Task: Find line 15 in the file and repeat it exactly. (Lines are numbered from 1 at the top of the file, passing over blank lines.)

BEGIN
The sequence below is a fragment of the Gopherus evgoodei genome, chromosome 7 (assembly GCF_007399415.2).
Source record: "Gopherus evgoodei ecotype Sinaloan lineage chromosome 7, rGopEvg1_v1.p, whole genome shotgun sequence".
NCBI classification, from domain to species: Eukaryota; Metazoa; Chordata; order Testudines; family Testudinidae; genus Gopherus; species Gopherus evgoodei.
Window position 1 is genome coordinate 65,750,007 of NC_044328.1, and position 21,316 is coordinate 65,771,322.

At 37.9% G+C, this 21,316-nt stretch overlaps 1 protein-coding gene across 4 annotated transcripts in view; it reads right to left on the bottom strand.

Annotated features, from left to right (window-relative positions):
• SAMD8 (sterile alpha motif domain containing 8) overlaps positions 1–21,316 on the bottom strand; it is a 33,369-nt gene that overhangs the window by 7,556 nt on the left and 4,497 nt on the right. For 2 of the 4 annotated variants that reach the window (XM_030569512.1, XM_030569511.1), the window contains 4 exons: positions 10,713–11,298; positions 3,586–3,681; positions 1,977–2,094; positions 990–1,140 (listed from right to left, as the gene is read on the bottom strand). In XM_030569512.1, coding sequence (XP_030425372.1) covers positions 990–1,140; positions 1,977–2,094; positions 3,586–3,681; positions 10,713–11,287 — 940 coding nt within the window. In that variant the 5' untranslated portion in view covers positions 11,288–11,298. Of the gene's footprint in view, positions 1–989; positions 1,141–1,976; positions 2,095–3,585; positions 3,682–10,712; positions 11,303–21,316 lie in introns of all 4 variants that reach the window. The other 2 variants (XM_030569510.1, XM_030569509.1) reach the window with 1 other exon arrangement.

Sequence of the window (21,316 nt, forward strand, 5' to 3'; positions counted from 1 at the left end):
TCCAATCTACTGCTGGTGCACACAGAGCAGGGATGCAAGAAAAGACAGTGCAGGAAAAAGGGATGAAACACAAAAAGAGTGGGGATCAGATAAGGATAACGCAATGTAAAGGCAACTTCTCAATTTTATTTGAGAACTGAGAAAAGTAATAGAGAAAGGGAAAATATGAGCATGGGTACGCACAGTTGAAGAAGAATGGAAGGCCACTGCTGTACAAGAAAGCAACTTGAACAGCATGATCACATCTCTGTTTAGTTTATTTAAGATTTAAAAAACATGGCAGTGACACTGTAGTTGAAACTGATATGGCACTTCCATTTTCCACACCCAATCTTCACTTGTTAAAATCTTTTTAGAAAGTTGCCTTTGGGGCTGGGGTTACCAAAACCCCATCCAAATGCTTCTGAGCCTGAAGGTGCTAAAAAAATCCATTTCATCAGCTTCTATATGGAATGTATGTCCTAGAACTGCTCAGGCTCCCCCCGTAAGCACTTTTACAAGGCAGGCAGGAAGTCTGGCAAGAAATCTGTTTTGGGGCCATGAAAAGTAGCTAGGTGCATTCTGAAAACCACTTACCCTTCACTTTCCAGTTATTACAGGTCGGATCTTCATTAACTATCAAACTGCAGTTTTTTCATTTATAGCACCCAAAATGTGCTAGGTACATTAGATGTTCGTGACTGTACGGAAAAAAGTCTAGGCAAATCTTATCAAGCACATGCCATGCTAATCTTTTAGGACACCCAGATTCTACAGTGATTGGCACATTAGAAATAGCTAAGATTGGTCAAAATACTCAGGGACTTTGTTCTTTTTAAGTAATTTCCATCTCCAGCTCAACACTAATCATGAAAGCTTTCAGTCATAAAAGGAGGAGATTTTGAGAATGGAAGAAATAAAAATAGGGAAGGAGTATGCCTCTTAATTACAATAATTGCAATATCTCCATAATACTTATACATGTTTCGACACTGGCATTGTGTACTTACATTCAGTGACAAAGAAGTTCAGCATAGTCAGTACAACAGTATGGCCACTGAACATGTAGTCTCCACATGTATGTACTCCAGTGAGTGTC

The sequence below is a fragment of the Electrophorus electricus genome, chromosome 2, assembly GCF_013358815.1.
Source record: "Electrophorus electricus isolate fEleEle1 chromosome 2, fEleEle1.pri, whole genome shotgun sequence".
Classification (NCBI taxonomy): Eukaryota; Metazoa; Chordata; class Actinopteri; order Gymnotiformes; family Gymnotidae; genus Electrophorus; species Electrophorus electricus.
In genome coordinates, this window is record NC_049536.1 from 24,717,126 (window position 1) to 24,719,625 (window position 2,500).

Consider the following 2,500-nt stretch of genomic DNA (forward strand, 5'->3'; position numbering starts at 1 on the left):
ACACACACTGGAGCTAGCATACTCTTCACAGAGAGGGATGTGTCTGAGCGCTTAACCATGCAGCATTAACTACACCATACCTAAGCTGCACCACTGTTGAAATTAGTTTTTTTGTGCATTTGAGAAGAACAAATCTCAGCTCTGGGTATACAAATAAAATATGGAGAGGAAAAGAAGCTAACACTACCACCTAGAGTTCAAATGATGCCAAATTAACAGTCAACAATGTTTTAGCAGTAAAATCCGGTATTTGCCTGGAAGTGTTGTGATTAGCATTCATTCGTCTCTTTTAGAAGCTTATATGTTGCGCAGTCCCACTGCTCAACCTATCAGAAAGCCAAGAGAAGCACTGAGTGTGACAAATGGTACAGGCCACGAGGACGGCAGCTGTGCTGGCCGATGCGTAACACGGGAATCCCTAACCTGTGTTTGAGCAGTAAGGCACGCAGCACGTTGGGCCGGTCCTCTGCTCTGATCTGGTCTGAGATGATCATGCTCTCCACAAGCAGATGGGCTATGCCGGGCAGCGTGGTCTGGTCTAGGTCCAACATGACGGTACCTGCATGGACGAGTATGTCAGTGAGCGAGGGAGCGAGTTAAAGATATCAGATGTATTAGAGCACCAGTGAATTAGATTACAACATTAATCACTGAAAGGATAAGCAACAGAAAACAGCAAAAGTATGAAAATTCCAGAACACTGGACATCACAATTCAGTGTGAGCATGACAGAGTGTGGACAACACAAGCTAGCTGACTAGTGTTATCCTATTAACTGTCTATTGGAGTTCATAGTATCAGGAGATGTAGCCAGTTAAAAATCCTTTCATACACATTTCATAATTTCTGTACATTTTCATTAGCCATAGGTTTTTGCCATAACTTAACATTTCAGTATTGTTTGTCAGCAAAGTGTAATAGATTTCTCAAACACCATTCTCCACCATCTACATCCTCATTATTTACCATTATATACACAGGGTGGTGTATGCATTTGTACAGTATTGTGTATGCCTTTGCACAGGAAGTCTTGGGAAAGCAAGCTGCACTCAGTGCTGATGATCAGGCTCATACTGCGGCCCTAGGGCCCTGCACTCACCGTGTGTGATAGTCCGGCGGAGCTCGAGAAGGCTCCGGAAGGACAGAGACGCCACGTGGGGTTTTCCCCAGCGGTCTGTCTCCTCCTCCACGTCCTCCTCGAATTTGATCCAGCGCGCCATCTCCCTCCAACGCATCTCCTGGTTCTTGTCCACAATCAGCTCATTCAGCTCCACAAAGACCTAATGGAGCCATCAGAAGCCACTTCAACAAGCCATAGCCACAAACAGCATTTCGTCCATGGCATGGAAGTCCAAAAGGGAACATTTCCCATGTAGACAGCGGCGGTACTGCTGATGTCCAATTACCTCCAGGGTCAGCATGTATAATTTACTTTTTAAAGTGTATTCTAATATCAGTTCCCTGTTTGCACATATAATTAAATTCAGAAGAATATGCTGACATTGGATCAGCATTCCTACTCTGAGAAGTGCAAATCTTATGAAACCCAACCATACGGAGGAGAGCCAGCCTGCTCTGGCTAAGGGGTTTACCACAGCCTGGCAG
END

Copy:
ACACACACTGGAGCTAGCATACTCTTCACAGAGAGGGATGTGTCTGAGCGCTTAACCATGCAGCATTAACTACACCATACCTAAGCTGCACCACTGTTGAAATTAGTTTTTTTGTGCATTTGAGAAGAACAAATCTCAGCTCTGGGTATACAAATAAAATATGGAGAGGAAAAGAAGCTAACACTACCACCTAGAGTTCAAATGATGCCAAATTAACAGTCAACAATGTTTTAGCAGTAAAATCCGGTATTTGCCTGGAAGTGTTGTGATTAGCATTCATTCGTCTCTTTTAGAAGCTTATATGTTGCGCAGTCCCACTGCTCAACCTATCAGAAAGCCAAGAGAAGCACTGAGTGTGACAAATGGTACAGGCCACGAGGACGGCAGCTGTGCTGGCCGATGCGTAACACGGGAATCCCTAACCTGTGTTTGAGCAGTAAGGCACGCAGCACGTTGGGCCGGTCCTCTGCTCTGATCTGGTCTGAGATGATCATGCTCTCCACAAGCAGATGGGCTATGCCGGGCAGCGTGGTCTGGTCTAGGTCCAACATGACGGTACCTGCATGGACGAGTATGTCAGTGAGCGAGGGAGCGAGTTAAAGATATCAGATGTATTAGAGCACCAGTGAATTAGATTACAACATTAATCACTGAAAGGATAAGCAACAGAAAACAGCAAAAGTATGAAAATTCCAGAACACTGGACATCACAATTCAGTGTGAGCATGACAGAGTGTGGACAACACAAGCTAGCTGACTAGTGTTATCCTATTAACTGTCTATTGGAGTTCATAGTATCAGGAGATGTAGCCAGTTAAAAATCCTTTCATACACATTTCATAATTTCTGTACATTTTCATTAGCCATAGGTTTTTGCCATAACTTAACATTTCAGTATTGTTTGTCAGCAAAGTGTAATAGATTTCTCAAACACCATTCTCCACCATCTACATCCTCATTATTTACCATTATATACACAGGGTGGTGTATGCATTTGTACAGTATTGTGTATGCCTTTGCACAGGAAGTCTTGGGAAAGCAAGCTGCACTCAGTGCTGATGATCAGGCTCATACTGCGGCCCTAGGGCCCTGCACTCACCGTGTGTGATAGTCCGGCGGAGCTCGAGAAGGCTCCGGAAGGACAGAGACGCCACGTGGGGTTTTCCCCAGCGGTCTGTCTCCTCCTCCACGTCCTCCTCGAATTTGATCCAGCGCGCCATCTCCCTCCAACGCATCTCCTGGTTCTTGTCCACAATCAGCTCATTCAGCTCCACAAAGACCTAATGGAGCCATCAGAAGCCACTTCAACAAGCCATAGCCACAAACAGCATTTCGTCCATGGCATGGAAGTCCAAAAGGGAACATTTCCCATGTAGACAGCGGCGGTACTGCTGATGTCCAATTACCTCCAGGGTCAGCATGTATAATTTACTTTTTAAAGTGTATTCTAATATCAGTTCCCTGTTTGCACATATAATTAAATTCAGAAGAATATGCTGACATTGGATCAGCATTCCTACTCTGAGAAGTGCAAATCTTATGAAACCCAACCATACGGAGGAGAGCCAGCCTGCTCTGGCTAAGGGGTTTACCACAGCCTGGCAG